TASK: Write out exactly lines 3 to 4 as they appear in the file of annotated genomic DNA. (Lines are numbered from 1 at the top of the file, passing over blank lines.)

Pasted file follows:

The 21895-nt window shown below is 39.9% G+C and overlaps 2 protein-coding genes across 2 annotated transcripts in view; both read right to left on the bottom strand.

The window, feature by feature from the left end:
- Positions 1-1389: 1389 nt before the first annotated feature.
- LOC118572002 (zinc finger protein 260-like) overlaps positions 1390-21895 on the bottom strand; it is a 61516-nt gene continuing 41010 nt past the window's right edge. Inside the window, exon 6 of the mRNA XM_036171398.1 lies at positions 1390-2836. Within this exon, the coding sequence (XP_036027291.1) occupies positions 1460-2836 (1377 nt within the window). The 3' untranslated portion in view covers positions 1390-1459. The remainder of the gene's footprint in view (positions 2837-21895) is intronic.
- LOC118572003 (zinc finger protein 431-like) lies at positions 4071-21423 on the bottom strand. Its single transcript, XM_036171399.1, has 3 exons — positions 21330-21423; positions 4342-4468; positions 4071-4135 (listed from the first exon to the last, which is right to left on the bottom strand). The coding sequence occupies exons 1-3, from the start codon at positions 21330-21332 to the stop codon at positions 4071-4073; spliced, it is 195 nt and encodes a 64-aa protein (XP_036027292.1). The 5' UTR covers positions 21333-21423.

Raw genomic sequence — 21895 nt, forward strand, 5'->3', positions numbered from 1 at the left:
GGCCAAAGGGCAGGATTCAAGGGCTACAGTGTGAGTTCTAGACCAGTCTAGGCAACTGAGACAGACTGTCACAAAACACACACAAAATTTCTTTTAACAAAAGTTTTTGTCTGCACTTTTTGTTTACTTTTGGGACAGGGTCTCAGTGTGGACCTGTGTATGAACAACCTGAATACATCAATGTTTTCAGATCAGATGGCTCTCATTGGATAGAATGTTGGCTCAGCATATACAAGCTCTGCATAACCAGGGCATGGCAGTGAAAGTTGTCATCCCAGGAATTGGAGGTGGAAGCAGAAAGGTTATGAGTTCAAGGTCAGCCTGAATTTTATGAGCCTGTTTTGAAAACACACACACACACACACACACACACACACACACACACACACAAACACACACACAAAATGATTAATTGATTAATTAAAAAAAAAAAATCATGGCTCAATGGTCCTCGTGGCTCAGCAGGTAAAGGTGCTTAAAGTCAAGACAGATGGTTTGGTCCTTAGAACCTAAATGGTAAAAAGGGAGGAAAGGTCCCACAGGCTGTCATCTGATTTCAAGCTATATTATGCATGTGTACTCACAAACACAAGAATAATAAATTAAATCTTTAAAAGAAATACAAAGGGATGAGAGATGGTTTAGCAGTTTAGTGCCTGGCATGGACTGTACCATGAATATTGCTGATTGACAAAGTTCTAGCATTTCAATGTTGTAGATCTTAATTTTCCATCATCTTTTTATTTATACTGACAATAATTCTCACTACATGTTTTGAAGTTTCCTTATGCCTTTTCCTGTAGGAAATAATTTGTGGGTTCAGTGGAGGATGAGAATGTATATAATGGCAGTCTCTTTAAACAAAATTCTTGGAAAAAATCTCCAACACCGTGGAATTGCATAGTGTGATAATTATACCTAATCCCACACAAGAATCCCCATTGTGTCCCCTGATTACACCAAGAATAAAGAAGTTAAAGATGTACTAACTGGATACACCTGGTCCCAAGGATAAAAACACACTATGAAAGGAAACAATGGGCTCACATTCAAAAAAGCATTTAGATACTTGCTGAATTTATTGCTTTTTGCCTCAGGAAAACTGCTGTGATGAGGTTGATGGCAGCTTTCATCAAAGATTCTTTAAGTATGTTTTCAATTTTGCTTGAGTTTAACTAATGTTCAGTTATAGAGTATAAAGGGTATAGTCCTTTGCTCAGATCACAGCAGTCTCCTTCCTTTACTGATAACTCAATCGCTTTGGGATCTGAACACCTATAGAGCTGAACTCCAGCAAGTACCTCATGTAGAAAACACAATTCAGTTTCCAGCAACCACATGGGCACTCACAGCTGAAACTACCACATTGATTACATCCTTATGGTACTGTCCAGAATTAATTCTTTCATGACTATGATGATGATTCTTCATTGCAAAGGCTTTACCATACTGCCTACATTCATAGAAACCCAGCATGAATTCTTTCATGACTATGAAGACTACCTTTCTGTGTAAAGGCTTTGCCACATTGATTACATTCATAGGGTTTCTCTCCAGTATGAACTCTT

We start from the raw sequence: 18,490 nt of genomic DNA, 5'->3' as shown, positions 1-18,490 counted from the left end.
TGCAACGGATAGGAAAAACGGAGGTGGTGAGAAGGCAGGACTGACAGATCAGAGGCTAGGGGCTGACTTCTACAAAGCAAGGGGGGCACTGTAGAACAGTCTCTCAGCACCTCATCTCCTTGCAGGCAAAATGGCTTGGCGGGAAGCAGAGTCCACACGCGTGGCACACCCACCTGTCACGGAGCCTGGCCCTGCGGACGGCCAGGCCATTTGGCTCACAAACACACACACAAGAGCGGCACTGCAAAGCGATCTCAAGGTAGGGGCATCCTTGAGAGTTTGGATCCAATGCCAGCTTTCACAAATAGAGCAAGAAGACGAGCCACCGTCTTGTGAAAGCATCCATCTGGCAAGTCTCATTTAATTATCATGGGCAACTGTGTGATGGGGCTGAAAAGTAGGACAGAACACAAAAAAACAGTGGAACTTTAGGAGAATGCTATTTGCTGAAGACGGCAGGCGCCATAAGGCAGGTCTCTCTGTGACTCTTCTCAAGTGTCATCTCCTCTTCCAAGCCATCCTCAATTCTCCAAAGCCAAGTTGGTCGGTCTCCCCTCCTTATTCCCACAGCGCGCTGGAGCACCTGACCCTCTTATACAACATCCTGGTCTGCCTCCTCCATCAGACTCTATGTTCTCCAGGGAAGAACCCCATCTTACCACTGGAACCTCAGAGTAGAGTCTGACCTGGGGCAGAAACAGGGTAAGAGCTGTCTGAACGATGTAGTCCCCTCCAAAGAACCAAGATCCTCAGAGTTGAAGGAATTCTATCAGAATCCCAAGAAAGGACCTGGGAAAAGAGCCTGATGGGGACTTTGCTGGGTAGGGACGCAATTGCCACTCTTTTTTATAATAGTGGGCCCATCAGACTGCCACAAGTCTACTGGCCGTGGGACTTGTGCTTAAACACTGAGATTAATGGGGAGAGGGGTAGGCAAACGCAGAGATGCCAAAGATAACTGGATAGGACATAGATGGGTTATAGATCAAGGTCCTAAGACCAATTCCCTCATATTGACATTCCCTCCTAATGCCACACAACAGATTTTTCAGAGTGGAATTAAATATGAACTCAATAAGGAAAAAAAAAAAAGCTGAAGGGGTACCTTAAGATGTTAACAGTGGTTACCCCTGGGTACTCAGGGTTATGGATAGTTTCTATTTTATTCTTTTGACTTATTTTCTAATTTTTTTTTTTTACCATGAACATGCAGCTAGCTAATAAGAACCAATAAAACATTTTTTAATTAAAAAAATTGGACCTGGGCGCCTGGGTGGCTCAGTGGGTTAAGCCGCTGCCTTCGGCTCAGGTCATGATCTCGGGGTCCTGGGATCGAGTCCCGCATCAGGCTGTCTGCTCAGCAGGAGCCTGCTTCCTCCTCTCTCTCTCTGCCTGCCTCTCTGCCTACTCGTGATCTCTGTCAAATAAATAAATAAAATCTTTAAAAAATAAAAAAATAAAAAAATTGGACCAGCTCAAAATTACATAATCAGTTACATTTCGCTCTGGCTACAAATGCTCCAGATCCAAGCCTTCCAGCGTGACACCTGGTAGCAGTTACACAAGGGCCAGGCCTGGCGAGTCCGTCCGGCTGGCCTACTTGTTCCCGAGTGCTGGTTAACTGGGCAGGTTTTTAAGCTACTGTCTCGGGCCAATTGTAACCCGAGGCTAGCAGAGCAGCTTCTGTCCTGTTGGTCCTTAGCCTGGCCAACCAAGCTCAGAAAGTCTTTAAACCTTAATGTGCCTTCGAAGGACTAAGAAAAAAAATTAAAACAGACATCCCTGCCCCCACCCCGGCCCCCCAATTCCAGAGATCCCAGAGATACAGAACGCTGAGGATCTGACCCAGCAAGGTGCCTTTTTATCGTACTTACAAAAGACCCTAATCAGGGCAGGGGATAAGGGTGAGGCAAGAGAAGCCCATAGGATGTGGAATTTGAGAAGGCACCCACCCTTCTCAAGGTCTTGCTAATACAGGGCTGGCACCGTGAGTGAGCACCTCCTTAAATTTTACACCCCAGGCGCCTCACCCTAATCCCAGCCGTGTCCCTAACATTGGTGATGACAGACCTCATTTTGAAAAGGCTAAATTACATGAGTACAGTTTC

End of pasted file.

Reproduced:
- Positions 1-1389: 1389 nt before the first annotated feature.
- LOC118572002 (zinc finger protein 260-like) overlaps positions 1390-21895 on the bottom strand; it is a 61516-nt gene continuing 41010 nt past the window's right edge. Inside the window, exon 6 of the mRNA XM_036171398.1 lies at positions 1390-2836. Within this exon, the coding sequence (XP_036027291.1) occupies positions 1460-2836 (1377 nt within the window). The 3' untranslated portion in view covers positions 1390-1459. The remainder of the gene's footprint in view (positions 2837-21895) is intronic.